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Antony and Cleopatra

Antony and Cleopatra Translation Act 4, Scene 1

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Enter CAESAR, AGRIPPA, and MAECENAS, with his army, CAESAR reading a letter


He calls me “boy” and chides as he had power To beat me out of Egypt. My messenger He hath whipped with rods, dares me to personal combat, Caesar to Antony. Let the old ruffian know I have many other ways to die, meantime Laugh at his challenge.


Antony calls me "boy" and taunts me as if he had the power to beat my forces out of Egypt. He whipped my messenger with rods and challenges me to single combat, Caesar against Antony. Let that old scoundrel know that that is not how I plan to die. In the meantime, send a mocking reply to his challenge. 


Caesar must think When one so great begins to rage, he’s hunted Even to falling. Give him no breath, but now Make boot of his distraction. Never anger Made good guard for itself.


You must suspect that when a man so great starts to rage like this, his defeats have put him on the verge of collapse. Don't give him any time to regroup, but promptly use his anger to your advantage. An angry man never takes proper precautions. 


Let our best heads Know that tomorrow the last of many battles We mean to fight. Within our files there are, Of those that served Mark Antony but late, Enough to fetch him in . See it done And feast the army. We have store to do ’t, And they have earned the waste. Poor Antony!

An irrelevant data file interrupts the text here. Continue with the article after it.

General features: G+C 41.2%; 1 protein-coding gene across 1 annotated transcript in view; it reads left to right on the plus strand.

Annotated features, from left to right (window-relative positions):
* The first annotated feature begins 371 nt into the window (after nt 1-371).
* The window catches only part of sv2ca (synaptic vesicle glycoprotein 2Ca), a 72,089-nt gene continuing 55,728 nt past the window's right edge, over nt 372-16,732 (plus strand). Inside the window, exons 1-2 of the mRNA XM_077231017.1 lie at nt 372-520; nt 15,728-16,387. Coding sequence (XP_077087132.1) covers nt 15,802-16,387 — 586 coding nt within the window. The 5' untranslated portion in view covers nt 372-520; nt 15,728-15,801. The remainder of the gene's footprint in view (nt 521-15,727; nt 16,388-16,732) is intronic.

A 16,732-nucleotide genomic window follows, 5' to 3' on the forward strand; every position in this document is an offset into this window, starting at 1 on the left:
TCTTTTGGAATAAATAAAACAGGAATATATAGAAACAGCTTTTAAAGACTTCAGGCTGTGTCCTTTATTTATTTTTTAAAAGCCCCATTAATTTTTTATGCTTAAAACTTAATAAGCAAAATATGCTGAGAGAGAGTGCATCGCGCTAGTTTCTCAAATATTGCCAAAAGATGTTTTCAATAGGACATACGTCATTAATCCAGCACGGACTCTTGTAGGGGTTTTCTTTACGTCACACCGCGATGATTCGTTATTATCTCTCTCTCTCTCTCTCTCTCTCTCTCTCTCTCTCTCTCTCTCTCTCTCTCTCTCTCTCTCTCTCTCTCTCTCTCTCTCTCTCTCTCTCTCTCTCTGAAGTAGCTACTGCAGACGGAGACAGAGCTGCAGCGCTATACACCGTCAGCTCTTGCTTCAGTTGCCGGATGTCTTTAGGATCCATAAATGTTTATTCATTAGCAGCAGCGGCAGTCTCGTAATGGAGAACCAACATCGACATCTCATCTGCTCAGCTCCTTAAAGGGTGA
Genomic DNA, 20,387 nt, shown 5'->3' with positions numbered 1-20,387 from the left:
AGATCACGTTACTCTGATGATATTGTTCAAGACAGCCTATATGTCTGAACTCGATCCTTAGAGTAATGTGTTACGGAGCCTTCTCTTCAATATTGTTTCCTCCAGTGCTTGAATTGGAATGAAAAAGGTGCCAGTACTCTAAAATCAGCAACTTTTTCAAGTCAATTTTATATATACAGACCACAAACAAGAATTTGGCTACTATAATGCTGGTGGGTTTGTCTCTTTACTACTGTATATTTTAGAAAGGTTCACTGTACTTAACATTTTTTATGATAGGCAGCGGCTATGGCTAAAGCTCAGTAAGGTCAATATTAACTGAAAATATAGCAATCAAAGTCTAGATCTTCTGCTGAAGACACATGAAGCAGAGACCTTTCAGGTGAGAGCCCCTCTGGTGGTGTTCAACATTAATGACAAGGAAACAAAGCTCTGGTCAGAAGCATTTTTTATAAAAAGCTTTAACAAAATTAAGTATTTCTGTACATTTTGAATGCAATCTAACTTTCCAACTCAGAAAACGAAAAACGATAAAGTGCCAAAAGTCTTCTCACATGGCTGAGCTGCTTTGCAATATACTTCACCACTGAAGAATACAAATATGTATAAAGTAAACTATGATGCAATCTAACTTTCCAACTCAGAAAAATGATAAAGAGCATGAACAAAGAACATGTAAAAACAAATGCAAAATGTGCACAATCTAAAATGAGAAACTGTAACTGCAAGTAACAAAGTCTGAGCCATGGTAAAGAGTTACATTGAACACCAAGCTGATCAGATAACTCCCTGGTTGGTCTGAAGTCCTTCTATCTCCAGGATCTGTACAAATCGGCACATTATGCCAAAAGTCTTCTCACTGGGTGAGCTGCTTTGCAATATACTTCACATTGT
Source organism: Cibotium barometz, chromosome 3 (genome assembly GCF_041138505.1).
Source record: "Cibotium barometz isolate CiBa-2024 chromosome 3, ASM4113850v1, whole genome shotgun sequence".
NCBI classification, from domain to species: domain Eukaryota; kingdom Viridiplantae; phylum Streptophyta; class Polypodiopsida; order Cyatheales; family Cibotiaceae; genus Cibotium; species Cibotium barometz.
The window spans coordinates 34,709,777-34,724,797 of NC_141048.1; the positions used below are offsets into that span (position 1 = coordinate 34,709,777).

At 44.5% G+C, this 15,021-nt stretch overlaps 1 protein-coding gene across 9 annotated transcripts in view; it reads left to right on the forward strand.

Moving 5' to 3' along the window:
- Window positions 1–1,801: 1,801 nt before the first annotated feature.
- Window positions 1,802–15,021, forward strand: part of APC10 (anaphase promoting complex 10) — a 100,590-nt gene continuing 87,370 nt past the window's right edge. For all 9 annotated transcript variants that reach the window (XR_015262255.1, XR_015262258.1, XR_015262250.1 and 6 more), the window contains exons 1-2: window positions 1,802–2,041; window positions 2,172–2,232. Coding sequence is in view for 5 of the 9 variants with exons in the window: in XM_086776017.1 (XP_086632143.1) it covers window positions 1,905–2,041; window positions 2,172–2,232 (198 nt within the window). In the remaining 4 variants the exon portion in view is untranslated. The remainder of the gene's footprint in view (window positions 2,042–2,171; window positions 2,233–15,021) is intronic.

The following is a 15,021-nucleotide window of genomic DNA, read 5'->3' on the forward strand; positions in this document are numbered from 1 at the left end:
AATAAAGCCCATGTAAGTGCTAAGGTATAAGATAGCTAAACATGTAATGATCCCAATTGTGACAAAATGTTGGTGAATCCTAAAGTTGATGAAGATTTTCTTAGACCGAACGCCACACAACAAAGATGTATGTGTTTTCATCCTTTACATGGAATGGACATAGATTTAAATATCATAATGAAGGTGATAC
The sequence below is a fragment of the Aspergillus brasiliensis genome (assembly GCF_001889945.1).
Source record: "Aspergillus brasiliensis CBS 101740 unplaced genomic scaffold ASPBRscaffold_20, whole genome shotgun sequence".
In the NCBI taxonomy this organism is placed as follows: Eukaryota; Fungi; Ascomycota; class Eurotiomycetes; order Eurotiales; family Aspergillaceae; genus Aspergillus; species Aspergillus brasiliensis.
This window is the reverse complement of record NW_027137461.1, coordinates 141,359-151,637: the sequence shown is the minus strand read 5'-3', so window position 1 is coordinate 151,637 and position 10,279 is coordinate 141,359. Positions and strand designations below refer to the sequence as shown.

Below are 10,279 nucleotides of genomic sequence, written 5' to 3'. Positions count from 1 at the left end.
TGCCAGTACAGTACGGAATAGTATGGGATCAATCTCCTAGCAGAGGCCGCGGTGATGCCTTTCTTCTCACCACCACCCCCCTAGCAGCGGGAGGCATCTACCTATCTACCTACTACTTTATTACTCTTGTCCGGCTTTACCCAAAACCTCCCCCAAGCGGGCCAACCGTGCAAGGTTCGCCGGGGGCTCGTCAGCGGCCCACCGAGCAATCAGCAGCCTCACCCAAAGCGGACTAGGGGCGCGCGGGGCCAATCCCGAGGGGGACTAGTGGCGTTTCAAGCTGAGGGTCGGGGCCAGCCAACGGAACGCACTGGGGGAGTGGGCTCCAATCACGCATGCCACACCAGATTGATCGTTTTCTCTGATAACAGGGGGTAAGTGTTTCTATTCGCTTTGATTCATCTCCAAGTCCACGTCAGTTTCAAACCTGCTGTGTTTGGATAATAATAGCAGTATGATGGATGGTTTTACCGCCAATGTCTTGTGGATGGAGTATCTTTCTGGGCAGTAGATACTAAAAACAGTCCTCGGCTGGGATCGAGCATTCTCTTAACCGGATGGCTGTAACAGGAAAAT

Let our wisest officers know that tomorrow, I intend to fight the last of our many battles. Among our troops there many soldiers who served Mark Antony only a short time ago—enough soldiers to capture him. See that this is done, and give the army a feast. We have enough food in our stores to do it, and they have earned it—even if it is a waste of resources. Poor Antony!


Antony and cleopatra
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Maria devlin
About the Translator: Maria Devlin

Maria Devlin received her Ph.D. in English Literature from Harvard University, where she specialized in Renaissance drama. She has worked as a bibliographical and editorial assistant for The Norton Anthology of English Literature and for The Norton Shakespeare. She is currently working with Stephen Greenblatt to design online courses on Shakespeare, including the modules "Hamlet's Ghost" and "Shylock's Bond" offered through HarvardX. She is writing a book on Renaissance comedy.

Maria Devlin wishes to credit the following sources, which she consulted extensively in composing her translations and annotations:

William Shakespeare. The New Oxford Shakespeare: Modern Critical Edition. Eds. Gary Taylor et al. Oxford: Oxford University Press, 2016.

William Shakespeare. The Norton Shakespeare, 3rd ed. Eds. Stephen Greenblatt et al. New York: W.W. Norton& Company, Inc., 2016.